A recent UN General Assemblyresolutionproclaimed 2 Novemberofficially as theInternational Day to End Impunity for Crimes Against Journalistsand major events will take place around that date this year to strengthen protections for journalists against violence and intimidation and to uncover the corruption and abuse of power that lie behind cultures of impunity in too many UN member states.
World Press Freedom Day meeting sounds the alarm at increasing attacks; declaration calls free media vital to future UN ‘development goals’
At the major gathering at UNESCO in Paris for 2014 World Press Freedom Day UNESCO launched itsWorld Trends in Freedom of Expression and Media Development, including shocking evidence of many states’ persistent failure to find and punish those responsible for killings of journalists and other attacks that deprive societies of access to reliable and uncensored information.
The Declaration adopted at the meeting followed warnings that some States wish to step independent media and the free flow of information being formally enshrined as a major element for the first time in the UN’s development priorities when the Millennium Development Goals are replaced in 2016.
Media and civil society leaders pressed for freedom of expression to be placed at the centre of future global development policy for the sake of good governance and universal rights and freedoms. Paris conference heard many concrete examples of the link between free and inquiring media and good governance, including the exposure of high-level official corruption. Among the striking data highlighted in the World Trends report was the disturbing fact that records show only 7 out of 430 cases of killings of journalists between 2007 and 2-12 resulted in any convictions of those responsible.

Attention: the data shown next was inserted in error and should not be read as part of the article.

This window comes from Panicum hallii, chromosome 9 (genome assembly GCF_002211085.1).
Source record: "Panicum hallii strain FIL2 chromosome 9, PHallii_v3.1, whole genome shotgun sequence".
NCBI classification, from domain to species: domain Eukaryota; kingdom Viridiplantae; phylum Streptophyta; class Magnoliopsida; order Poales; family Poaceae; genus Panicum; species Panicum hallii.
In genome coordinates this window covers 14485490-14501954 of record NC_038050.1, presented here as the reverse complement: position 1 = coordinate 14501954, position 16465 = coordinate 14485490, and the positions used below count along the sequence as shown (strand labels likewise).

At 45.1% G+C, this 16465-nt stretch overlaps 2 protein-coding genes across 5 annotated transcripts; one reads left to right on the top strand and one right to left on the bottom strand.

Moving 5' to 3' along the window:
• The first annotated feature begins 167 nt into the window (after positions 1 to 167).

This pervasive climate of impunity was described as the single biggest cause for the relentless increase in targeted attacks on journalists in recent years. In November 2014 UNESCO will conduct a detailed review of the record of UNESCO member states concerning judicial follow-ups after journalists’ killings. Leading NGOs have intensified their campaigns and efforts to improve this extremely poor record in dozens of countries.
Governments have an absolute responsibility to prevent attacks on journalists and others who are threatened because of their reporting or publishing activities, and to end impunity by ensuring prompt, independent and effective investigations to bring the perpetrators of attacks to justice.
Read details of the 2014 World Press Freedom Day events here.
View images from UNESCO’s international conference on World Press Freedom here
The AEJ’s media freedom representative William Horsley represented the AEJ at the Paris conference.